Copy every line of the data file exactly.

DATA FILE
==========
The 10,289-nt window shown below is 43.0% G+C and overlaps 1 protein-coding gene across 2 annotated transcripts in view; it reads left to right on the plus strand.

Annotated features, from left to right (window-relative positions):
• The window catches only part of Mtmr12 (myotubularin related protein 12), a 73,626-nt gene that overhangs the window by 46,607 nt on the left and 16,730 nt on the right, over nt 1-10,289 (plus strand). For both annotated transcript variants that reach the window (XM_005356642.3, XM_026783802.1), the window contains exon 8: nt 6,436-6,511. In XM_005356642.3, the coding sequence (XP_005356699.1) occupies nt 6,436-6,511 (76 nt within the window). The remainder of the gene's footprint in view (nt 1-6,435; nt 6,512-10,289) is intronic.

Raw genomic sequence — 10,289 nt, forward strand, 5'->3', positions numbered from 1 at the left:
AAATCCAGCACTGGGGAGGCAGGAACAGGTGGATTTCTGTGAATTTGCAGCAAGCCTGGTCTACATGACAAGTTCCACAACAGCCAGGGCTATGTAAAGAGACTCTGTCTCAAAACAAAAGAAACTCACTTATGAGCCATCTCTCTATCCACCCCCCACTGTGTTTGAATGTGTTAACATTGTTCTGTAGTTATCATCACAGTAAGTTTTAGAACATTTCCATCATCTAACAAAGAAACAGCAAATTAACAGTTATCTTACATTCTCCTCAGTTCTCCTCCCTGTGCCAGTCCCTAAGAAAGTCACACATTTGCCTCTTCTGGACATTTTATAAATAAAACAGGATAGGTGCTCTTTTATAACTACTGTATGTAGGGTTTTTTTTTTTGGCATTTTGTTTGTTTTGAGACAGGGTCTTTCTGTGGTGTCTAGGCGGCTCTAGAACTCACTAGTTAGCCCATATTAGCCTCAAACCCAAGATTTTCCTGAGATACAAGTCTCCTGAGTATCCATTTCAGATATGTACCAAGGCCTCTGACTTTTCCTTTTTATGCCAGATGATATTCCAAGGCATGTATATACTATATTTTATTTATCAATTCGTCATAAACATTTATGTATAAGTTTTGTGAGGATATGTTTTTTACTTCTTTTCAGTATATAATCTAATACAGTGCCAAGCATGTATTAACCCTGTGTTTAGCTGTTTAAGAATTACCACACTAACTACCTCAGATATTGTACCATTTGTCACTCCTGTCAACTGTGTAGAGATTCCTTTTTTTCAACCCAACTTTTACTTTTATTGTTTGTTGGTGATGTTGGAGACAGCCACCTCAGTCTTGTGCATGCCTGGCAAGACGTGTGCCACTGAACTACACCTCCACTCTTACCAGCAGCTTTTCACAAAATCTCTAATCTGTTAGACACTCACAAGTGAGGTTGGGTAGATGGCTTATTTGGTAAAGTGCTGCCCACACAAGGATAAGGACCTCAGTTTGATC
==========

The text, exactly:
The 10,289-nt window shown below is 43.0% G+C and overlaps 1 protein-coding gene across 2 annotated transcripts in view; it reads left to right on the plus strand.

Annotated features, from left to right (window-relative positions):
• The window catches only part of Mtmr12 (myotubularin related protein 12), a 73,626-nt gene that overhangs the window by 46,607 nt on the left and 16,730 nt on the right, over nt 1-10,289 (plus strand). For both annotated transcript variants that reach the window (XM_005356642.3, XM_026783802.1), the window contains exon 8: nt 6,436-6,511. In XM_005356642.3, the coding sequence (XP_005356699.1) occupies nt 6,436-6,511 (76 nt within the window). The remainder of the gene's footprint in view (nt 1-6,435; nt 6,512-10,289) is intronic.

Raw genomic sequence — 10,289 nt, forward strand, 5'->3', positions numbered from 1 at the left:
AAATCCAGCACTGGGGAGGCAGGAACAGGTGGATTTCTGTGAATTTGCAGCAAGCCTGGTCTACATGACAAGTTCCACAACAGCCAGGGCTATGTAAAGAGACTCTGTCTCAAAACAAAAGAAACTCACTTATGAGCCATCTCTCTATCCACCCCCCACTGTGTTTGAATGTGTTAACATTGTTCTGTAGTTATCATCACAGTAAGTTTTAGAACATTTCCATCATCTAACAAAGAAACAGCAAATTAACAGTTATCTTACATTCTCCTCAGTTCTCCTCCCTGTGCCAGTCCCTAAGAAAGTCACACATTTGCCTCTTCTGGACATTTTATAAATAAAACAGGATAGGTGCTCTTTTATAACTACTGTATGTAGGGTTTTTTTTTTTGGCATTTTGTTTGTTTTGAGACAGGGTCTTTCTGTGGTGTCTAGGCGGCTCTAGAACTCACTAGTTAGCCCATATTAGCCTCAAACCCAAGATTTTCCTGAGATACAAGTCTCCTGAGTATCCATTTCAGATATGTACCAAGGCCTCTGACTTTTCCTTTTTATGCCAGATGATATTCCAAGGCATGTATATACTATATTTTATTTATCAATTCGTCATAAACATTTATGTATAAGTTTTGTGAGGATATGTTTTTTACTTCTTTTCAGTATATAATCTAATACAGTGCCAAGCATGTATTAACCCTGTGTTTAGCTGTTTAAGAATTACCACACTAACTACCTCAGATATTGTACCATTTGTCACTCCTGTCAACTGTGTAGAGATTCCTTTTTTTCAACCCAACTTTTACTTTTATTGTTTGTTGGTGATGTTGGAGACAGCCACCTCAGTCTTGTGCATGCCTGGCAAGACGTGTGCCACTGAACTACACCTCCACTCTTACCAGCAGCTTTTCACAAAATCTCTAATCTGTTAGACACTCACAAGTGAGGTTGGGTAGATGGCTTATTTGGTAAAGTGCTGCCCACACAAGGATAAGGACCTCAGTTTGATC